Hoi Polloi Brewpub and Beat Lounge in Oakland, Mill Valley Beerworks

The more beer I drink, the less this is about beer.

The last two breweries I visited were completely different, but both good examples of why it is nearly impossible to keep track of how many breweries exist in Northern California.
Hoi Polloi is very small but they do brew their own beer in the back room. They had their own amber ale and a house IPA with 15 other taps.IMG_1631 I snuck a picture of the brewing equipment. I didn’t feel comfortable taking photos. The place seemed much more neighborly than beer touristy. It’s actually a hip-hop lounge, but when the wife and I were there the music was mellow and in the background. I noticed a set of turntables and some speakers on the bar that weren’t being used. I’m guessing things aren’t always so mellow later at night. A lot of the people there came over with food from next door and there was a wide range of ages and a friendly bartender.


After the hip-hop lounge we went to go see The Bananas at 1-2-3-4 Go! Records.


People can interpret lyrics anyway they want so to me Feel Better is a fantastic song about how drinking beer makes things better. It starts out sad, then there is a bottle and it turns celebratory. That’s how drinking beer should sound.  I took out my phone to catch the last chorus, it was the only 10 seconds of video I took that night.




Mill Valley Beerworks. When I was here three years ago the brewing equipment was set up right next to the bar. The bartender told me they moved it downstairs about six months ago. They have these tables here now.

I couldn’t begin to describe to you how the first beer I had at Mill Valley Beerworks tasted, but it immediately reminded me of the Barrel Head Brewery in San Francisco. Since my taste buds aren’t that developed I must have subconsciously put together the hint that it was the same beer I had there. For instance, the beer menu very clearly said “Fort Point” next to each of the house beers. I had ordered a Fort Point beer at the Barrel Head four months earlier. I remember it because it was the first time I had seen the brewery name.
The bearded bartender with two full sleeves of tattoos on his arms and wearing a flannel didn’t seem out of place among the well healed formerly hipster patrons of upper crust Mill Valley. I asked him, “So is Fort Point you?” He said, “yes!” Then I asked, so is it brewed here? And I pointed down towards the floor, meaning the basement where they moved the brewing equipment. He said they brewed Fort Point off site in San Francisco. I figured that meant that they had only moved the tanks downstairs at this location, but for some reason I didn’t ask.

It seems this place is popular with the locals for it’s food. The menu is rotating and locally sourced as would be expected. I noticed that they had some sort of artisan toast for $4 (not $3.99, the clientele here is too sophisticated for that old trick). It’s that kind of place. One of my favorite radio shows, Armstrong & Getty, recently made fun of the trend towards fancy $4 toast, but to me $4 fancy toast actually makes more sense than going to a steak house and paying $40 for a cut of meat and some vegetables that can be bought for a third the price and grilled more comfortable at home, so to each their own.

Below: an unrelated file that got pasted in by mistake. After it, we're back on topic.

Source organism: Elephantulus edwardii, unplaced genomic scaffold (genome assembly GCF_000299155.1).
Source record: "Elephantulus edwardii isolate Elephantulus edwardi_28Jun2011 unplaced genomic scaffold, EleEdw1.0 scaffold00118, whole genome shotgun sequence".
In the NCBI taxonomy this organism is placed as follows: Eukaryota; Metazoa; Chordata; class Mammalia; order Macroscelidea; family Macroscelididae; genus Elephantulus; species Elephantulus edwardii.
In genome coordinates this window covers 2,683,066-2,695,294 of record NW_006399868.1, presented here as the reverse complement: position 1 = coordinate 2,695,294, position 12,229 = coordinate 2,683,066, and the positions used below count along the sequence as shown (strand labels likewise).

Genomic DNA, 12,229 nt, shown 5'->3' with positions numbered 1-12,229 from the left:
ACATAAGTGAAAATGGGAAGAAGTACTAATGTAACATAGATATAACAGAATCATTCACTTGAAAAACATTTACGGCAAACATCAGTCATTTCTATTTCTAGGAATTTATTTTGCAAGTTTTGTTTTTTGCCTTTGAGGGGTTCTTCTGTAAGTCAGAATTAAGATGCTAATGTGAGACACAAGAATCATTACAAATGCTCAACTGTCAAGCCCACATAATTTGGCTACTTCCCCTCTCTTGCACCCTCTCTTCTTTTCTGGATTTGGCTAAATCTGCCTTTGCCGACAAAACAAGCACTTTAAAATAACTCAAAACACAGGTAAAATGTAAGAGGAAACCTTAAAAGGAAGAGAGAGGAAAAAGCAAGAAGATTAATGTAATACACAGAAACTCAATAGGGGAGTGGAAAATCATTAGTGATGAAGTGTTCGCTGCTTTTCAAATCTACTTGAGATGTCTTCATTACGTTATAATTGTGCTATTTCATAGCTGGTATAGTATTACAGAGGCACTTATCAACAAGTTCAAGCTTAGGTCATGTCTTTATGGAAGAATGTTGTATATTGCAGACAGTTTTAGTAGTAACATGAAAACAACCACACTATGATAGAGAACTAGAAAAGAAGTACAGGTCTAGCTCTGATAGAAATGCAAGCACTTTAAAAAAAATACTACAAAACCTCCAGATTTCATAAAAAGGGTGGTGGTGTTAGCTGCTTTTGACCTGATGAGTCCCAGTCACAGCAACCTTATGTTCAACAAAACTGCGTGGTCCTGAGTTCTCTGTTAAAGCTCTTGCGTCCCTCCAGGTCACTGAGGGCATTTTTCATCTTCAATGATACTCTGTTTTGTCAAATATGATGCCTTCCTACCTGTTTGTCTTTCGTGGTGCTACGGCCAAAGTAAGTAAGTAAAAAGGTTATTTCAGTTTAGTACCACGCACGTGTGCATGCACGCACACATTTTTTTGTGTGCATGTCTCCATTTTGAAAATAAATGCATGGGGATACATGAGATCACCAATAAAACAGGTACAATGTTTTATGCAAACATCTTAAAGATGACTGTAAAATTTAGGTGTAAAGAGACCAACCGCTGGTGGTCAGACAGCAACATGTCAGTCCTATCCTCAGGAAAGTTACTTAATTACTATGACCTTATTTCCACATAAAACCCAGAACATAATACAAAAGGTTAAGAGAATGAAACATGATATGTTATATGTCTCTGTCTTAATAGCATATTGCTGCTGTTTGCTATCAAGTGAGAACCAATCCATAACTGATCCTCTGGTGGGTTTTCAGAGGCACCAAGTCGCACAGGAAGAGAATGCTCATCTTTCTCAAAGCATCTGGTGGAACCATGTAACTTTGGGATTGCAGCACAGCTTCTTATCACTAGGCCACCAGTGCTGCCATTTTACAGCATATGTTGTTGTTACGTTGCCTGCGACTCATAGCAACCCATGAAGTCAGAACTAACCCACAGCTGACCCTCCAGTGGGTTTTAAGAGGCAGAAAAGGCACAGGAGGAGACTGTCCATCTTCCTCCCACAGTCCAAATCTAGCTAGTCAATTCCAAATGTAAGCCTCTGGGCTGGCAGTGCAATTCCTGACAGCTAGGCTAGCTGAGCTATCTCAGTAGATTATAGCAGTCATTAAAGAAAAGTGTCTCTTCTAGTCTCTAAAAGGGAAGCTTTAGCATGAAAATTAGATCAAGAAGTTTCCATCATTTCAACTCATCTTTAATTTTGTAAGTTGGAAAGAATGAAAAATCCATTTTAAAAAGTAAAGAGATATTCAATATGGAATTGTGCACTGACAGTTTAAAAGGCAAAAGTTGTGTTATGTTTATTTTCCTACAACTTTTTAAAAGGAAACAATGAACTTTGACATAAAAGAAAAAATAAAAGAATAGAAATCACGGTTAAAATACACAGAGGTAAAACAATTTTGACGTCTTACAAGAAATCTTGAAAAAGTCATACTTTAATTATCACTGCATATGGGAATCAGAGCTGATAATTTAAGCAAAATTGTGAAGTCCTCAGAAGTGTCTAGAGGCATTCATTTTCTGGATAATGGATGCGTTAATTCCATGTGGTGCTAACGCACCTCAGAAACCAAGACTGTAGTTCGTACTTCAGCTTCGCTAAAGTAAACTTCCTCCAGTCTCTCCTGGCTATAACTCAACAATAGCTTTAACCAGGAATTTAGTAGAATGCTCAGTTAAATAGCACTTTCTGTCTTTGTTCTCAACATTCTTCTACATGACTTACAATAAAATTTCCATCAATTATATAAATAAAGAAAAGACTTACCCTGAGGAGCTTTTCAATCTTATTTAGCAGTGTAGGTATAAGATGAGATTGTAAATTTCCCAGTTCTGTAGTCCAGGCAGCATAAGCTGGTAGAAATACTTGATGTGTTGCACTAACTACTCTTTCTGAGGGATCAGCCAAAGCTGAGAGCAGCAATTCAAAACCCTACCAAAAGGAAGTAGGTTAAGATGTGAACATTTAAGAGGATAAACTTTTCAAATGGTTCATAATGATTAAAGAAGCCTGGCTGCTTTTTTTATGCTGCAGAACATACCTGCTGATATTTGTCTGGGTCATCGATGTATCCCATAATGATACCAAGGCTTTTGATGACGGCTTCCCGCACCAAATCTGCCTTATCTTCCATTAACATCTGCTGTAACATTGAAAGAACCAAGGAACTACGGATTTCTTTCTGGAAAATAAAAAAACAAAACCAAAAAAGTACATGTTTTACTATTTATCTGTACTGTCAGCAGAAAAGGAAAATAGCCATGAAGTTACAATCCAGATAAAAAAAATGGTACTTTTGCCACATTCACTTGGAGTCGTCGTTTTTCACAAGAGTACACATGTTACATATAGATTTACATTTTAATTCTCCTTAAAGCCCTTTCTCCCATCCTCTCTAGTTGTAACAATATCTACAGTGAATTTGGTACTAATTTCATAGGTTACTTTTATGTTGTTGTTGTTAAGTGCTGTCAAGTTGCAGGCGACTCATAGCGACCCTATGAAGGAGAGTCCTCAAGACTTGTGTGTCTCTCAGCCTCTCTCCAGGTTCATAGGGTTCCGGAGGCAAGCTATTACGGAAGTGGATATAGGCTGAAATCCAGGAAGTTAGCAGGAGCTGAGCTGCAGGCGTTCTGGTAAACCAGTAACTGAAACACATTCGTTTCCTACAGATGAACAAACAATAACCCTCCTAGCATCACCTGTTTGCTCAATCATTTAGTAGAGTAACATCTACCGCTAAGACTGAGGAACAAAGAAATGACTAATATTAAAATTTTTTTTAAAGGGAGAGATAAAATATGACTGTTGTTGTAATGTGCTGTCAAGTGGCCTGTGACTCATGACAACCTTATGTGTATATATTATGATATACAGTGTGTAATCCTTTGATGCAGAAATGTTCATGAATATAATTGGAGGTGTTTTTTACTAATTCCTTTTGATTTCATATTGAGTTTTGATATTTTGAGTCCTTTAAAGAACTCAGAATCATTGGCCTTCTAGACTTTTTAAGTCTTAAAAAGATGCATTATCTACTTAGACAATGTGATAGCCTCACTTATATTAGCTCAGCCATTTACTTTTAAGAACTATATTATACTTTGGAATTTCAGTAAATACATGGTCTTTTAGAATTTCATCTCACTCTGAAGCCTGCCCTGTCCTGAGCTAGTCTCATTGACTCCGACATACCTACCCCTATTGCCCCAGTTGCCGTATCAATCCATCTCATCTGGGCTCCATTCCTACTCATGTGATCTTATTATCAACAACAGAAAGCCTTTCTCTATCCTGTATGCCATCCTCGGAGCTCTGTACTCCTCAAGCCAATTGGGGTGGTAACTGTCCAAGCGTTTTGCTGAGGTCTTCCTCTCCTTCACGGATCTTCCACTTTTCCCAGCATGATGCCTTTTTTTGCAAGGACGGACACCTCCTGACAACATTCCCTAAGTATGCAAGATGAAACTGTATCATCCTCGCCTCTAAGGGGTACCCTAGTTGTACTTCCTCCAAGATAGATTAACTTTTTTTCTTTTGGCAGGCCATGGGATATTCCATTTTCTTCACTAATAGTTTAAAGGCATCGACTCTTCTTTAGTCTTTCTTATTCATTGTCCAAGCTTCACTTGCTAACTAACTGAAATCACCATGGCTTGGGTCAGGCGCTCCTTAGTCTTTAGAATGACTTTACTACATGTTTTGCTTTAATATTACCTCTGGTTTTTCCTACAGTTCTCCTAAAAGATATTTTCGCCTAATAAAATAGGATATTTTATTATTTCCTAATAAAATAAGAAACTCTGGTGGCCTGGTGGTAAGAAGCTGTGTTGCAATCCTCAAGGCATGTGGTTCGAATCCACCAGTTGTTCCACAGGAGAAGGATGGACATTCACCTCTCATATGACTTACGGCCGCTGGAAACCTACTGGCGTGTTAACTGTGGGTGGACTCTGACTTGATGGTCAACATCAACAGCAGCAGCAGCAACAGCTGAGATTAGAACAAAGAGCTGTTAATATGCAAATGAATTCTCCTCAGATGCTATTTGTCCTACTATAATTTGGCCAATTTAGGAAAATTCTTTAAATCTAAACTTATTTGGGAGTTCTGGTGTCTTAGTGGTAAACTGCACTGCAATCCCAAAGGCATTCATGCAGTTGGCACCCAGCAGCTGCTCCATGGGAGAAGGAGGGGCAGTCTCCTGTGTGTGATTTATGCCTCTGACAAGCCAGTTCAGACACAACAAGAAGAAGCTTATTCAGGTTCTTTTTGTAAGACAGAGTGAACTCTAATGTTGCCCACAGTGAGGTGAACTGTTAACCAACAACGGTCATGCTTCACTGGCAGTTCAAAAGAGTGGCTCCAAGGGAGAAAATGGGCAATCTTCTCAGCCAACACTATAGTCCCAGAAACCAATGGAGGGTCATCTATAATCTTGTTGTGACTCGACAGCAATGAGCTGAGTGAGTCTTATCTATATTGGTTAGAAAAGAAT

Later on I checked the Fort Point Brewery website and noticed that the bartender from that morning is one of the two founders of Fort Point Brewing. Also the head brewer there used to be the head brewer at Mill Valley Beerworks, so that makes sense. The bartender didn’t seem out of place because he’s the guy running the place.


A nice setting, a good place to drink alone during brunch hours. I asked for water and I got that fancy bottle – no extra charge. That’s an 11% Belgium Quad, the stronger the beer, the thinner the glass.

Mill Valley is just 14 miles north of San Francisco over the Golden Gate Bridge, right next to the famed Mt. Tam. It’s a very idealized place surrounded by mountains with a lot of trees. You can tell the residents work hard to maintain the small town charm of the place, but it’s not somewhere you can avoid the hustle bustle. No place where the streets are lined with parking meters is it ever actually laid back. A good illustration is that the small building that houses the Mill Valley Beerworks has no sign on it at all. As I left I paused to take a picture of it before I got in my car, but another car immediately pulled up next to me waiting for my parking spot. I didn’t take the picture.

Cellarmaker Brewery, City Beer Store, Mission Public and how I became the crazy man screaming in the street

Screen Shot 2015-05-02 at 1.04.36 PMI planned out every step of this trip in advance and then I blew it by not following my plan. I left work early and I took BART. I had put this trip on my calendar eight weeks in advance and I didn’t know that the Giants would be playing a playoff game this night. Not a big deal. I thought I would make it back to BART before the game was over. I was wrong.IMG_1030
I got to the brewery well before it opened up at 3pm. As I arrived there was a crazy man walking down the street shouting as he walked. He yelled stuff at people behind me and then just stopped in front of the brewery and mumbled angrily.
I walked around the block to the City Beer Store. This place was better than I expected it to be. They had a great tap list and I would have been happy to stay there for a long time, but I wanted to go to the brewery. I decided I would come back later.

City Beer Store taps

City Beer Store taps

When Cellarmaker finally rolled up their warehouse doors they had a giant TV with the earlier play-off game on. Sometimes I appreciate the breweries that don’t have TV’s but baseball is my exception to the rule. They had subtitles on the TV and a record player was playing a Social Distortion LP. I really liked the beer. I took a photo for instagram featuring beer and baseball in the same photo but it felt oddly disingenuous so I didn’t post it.